Marks & Spencer recalls ready meals



Marks & Spencer has issued an urgent recall on three different ready meals - after a small number of customers reported feeling ill after eating them. The dishes in question all contain mussels, and the retailer has received a number of calls from people who have fallen ill with suspected food poisoning.

So what should you do?


The Food Standards Agency said that the retailer has taken three mussel-based dishes off the shelves as a precautionary measure - after receiving "a small number of reports of illness in the UK". The dishes in question are Mussels in Garlic, Mussels in White Wine, and Mussels and Clams.

Marks & Spencer told The Grocer magazine: "A small number of our customers have reported feeling ill after consuming these products, so we are recalling them as a precautionary measure whilst we investigate the matter further."

According to The Independent, the FSA has made it clear that there is no conclusive link between the mussels and the cases of food poisoning, but the retailer is acting out of an abundance of caution.

It said in a statement: "The affected products have already been removed from our stores. However, if customers have already purchased these products, they should return them to their nearest store for a full refund as soon as possible." It apologised for the inconvenience.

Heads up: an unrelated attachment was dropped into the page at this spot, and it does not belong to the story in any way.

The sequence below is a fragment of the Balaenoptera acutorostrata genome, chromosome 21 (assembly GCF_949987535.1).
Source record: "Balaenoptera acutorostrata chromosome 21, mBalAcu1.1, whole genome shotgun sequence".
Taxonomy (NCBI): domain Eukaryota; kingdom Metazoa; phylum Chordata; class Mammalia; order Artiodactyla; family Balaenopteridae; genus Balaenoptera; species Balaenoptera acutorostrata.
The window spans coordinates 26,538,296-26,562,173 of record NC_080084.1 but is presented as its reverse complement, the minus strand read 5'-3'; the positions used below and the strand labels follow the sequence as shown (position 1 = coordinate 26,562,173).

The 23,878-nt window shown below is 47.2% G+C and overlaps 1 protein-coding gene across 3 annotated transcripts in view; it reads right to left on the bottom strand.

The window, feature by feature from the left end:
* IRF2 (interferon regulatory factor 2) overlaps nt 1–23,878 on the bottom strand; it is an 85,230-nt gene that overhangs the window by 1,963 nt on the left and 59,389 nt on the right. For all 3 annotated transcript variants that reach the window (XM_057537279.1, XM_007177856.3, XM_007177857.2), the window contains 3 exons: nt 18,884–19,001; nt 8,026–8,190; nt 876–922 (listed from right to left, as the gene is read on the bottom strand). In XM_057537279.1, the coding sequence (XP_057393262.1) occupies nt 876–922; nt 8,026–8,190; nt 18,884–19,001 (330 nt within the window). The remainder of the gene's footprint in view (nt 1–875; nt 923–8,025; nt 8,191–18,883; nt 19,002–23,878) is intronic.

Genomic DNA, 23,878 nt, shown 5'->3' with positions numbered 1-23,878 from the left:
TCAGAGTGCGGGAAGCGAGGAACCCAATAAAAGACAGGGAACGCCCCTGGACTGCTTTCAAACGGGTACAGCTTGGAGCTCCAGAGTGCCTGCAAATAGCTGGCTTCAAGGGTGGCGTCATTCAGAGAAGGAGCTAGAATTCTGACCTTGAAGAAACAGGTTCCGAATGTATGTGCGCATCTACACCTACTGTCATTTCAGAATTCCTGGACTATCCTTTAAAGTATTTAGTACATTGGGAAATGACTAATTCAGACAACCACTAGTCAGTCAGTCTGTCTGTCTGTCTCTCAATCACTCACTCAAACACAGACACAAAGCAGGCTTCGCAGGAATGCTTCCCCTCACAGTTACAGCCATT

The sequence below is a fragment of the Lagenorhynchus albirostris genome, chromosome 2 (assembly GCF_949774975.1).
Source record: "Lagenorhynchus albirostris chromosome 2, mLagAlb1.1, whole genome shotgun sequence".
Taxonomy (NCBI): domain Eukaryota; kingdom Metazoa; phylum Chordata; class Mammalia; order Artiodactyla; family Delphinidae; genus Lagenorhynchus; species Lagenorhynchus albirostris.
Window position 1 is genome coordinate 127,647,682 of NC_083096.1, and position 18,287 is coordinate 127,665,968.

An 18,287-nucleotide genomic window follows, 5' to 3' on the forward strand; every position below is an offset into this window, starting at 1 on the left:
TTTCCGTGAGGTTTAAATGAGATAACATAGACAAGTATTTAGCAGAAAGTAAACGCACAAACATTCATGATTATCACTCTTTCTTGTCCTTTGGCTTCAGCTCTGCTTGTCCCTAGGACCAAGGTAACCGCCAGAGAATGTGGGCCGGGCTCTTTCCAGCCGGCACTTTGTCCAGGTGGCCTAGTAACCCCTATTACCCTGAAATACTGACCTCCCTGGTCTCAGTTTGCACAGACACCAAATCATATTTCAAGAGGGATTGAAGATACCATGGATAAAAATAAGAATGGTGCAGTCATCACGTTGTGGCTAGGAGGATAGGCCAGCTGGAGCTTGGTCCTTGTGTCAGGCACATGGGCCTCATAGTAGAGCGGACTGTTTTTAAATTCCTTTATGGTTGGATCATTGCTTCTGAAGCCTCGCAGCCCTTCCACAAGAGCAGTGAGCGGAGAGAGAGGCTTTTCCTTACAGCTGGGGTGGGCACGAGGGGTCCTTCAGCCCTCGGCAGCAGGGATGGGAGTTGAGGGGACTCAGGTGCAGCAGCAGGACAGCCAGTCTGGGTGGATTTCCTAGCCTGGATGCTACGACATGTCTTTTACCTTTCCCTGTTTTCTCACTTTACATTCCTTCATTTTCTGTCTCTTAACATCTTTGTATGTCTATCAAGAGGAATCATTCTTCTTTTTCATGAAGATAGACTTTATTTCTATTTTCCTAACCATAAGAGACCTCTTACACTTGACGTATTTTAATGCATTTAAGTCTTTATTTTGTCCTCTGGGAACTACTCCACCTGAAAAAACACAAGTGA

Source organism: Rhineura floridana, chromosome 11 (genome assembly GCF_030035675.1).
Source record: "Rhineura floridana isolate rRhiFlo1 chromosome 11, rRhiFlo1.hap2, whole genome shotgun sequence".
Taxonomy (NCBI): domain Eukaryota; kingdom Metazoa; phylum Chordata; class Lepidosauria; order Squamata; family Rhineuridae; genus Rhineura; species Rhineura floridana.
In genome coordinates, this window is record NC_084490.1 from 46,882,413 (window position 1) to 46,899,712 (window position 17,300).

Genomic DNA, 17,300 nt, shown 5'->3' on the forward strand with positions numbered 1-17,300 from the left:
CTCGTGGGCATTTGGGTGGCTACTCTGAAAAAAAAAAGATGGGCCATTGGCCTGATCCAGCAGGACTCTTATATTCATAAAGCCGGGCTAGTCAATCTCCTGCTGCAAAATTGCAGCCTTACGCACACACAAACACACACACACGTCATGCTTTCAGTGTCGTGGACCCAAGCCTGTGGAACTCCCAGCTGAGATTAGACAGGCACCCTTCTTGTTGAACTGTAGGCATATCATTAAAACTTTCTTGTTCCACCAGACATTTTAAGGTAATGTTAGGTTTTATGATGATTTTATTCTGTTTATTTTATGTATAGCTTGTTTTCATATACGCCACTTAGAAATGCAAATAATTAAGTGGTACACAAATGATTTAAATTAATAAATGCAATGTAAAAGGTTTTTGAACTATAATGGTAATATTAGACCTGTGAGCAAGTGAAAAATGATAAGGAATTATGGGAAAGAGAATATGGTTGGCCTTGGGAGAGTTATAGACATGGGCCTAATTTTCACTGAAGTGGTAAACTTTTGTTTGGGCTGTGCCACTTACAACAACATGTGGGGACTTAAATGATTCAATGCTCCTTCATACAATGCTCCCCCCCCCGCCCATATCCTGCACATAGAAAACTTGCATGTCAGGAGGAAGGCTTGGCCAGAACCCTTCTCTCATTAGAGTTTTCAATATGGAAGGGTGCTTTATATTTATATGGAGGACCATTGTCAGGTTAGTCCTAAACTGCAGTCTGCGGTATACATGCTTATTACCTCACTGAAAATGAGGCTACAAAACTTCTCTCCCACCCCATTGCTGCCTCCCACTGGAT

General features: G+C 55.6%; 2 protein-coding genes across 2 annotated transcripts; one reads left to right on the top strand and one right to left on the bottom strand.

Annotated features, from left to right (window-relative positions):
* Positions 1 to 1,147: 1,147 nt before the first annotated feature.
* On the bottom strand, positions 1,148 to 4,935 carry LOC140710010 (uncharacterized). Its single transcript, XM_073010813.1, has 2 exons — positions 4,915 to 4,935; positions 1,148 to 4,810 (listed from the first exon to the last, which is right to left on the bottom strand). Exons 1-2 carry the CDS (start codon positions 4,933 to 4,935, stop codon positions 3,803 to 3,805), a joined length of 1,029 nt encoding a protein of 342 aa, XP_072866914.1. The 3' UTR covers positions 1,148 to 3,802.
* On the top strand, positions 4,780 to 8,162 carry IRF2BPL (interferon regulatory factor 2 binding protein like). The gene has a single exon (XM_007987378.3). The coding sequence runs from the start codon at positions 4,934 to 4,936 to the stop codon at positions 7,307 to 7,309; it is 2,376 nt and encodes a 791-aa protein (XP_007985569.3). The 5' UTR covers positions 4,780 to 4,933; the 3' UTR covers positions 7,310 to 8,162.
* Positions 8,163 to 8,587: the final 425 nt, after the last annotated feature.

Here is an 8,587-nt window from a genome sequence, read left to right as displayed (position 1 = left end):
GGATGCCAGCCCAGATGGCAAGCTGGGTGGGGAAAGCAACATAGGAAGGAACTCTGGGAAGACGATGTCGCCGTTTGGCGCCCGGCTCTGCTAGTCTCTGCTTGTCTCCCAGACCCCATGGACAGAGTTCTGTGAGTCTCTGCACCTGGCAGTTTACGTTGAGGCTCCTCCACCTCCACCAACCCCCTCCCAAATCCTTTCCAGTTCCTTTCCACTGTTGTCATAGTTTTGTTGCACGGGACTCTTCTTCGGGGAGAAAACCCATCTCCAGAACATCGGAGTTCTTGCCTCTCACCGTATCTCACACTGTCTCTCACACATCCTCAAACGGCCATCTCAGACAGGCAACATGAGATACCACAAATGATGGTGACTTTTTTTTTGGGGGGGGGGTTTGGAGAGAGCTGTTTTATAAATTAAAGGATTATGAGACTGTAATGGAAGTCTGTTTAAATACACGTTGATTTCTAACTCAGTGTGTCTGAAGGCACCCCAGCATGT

One of many

It is just one of a recent flurry of food recalls from a number of different retailers. In November alone we saw a shocking number of products recalled. Sainsbury's recalled its Kids 20 Pork Cocktail Sausages, because some packs were accidentally labelled with a 'use by' date of 25 December rather than 25 November. Meanwhile Matthew Walker recalled some of its Edna May brand Christmas puddings as a precautionary measure because of signs of mould growth. Tesco also recalled chocolate and nut ice cream cones because painkillers were found in two individual cones.

And while shocking stories like the horse meat scandal hit the headlines, what many people will find alarming is that the vast majority of recalls are listed on the FSA website, posted in supermarkets, and quietly overlooked.

10 consumer rights you should know

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